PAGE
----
Monday, 15 March 2010


The sky was a rough patchwork cloud, greys with shades of blue, and near the horizon a gold yellow was trying to break through from behind. The mood of the wind was immediately apparent, it was more intense than yesterday when it had been as playful as Lady. Today it meant business, it came straight for us from the west as we followed the track that skirted the village next to the expanse of field that leads to the forest. In the other direction the two giant wind turbines were fully concentrated on their work, no time to gaze around this morning.
While in the village I had been aware of bird song coming from the shelter of gardens. The most visible sign of bird life was the small flock of starlings, a small-walnut-tree-full-sized small flock, very small compared to what I used to see sweeping through the winter skies at dusk in the UK. Skylarks will soon be a feature of walking the track across the field, their calling heard long before I am able to locate them by eye.
I know so little about birdsong, on our return journey I asked Lady if she listens to bird song, does she understand it? She looked at me, how was she to explain to me, a simpleton who communicates by mere words...............


  1. On my first Camino I was lucky enough to see one of those amazing flocks of starlings, tens of thousands strong - which twisted and turned in the evening sky like some divine computer-graphic - before it settled down to roost.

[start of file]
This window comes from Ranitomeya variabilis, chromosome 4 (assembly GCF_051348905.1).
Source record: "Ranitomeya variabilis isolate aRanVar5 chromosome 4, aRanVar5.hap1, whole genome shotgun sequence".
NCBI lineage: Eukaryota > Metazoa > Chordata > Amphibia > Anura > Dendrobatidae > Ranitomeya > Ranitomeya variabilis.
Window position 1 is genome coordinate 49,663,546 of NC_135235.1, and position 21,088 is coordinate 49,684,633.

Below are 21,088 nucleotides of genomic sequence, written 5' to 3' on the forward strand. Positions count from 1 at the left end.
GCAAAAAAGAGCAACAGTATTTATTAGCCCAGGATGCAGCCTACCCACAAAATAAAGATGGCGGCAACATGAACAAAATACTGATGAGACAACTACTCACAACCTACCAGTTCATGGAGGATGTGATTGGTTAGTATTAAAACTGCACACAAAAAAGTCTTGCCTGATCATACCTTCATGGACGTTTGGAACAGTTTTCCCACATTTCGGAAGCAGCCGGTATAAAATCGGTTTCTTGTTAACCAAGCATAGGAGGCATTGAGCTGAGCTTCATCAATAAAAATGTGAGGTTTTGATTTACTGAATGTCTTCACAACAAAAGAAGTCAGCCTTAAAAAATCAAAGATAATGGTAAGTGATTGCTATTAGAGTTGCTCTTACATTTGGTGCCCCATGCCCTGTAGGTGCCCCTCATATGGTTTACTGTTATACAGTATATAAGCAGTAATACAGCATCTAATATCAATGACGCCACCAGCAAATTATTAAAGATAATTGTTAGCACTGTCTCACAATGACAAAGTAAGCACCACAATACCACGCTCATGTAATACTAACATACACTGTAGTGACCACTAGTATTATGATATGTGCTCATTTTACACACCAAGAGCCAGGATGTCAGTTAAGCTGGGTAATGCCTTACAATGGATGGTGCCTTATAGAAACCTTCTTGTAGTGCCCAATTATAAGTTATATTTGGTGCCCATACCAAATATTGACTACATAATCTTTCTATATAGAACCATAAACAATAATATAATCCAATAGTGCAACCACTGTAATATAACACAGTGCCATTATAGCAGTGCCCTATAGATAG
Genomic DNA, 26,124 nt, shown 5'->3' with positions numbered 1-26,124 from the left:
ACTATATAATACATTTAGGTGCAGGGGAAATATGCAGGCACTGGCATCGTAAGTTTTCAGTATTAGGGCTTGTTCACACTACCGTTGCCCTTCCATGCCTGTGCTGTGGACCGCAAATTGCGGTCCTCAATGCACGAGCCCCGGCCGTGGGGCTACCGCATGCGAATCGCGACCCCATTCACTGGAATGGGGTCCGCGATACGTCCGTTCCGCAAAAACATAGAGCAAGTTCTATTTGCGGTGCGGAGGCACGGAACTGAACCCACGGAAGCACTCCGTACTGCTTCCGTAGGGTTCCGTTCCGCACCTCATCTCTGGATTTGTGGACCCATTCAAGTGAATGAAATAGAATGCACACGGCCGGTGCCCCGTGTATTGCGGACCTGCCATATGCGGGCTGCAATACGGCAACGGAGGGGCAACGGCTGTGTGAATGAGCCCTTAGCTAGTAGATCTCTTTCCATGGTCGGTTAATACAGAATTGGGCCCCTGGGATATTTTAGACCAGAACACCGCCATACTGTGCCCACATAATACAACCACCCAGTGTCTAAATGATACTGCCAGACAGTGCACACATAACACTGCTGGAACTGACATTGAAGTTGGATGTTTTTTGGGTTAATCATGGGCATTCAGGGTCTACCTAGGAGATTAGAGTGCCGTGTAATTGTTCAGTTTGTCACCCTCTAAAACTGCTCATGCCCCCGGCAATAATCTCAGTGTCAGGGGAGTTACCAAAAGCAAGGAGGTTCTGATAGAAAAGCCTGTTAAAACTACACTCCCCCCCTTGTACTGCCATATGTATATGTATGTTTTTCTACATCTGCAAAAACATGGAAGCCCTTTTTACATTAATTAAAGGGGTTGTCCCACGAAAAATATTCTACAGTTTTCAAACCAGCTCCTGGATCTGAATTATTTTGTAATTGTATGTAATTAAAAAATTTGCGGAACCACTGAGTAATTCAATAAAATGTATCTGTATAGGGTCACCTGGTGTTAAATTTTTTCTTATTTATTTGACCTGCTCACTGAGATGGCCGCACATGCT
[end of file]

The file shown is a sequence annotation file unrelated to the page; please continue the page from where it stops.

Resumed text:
2. S.W.
    "like some divine computer-graphic" That's a great expression. I used to see just that during my cycling days in the UK.

  3. Skylark song has to be one of my favourites. I seems to go hand in hand with wide open spaces. Julie

  4. Julie
    I love to watch skylarks taking off and landing...T

  5. We have huge flocks of starlings (sometimes grackles or re-winged blackbirds) here. Thousands of birds. Mostly they gather in the fall. Always an amazing sight.

    No skylark, though.

  6. Griz
    There was a comment here from you, perhaps I deleted it, I'm a slow learner. I remarked on the starlings because I don't see many here.
    I was shipped through the Falkland Islands on my way south and they have a military starling there, it has a red breast. But I'm not sure if it's any true relation to the bird I know as a starling.

  7. I don't know, either, Tramp. Our grackles are blackbirds—iridescent, purple-blue-bronze-black, fairly large, with yellow eyes and a nice profile; quite handsome, really, but real bullies.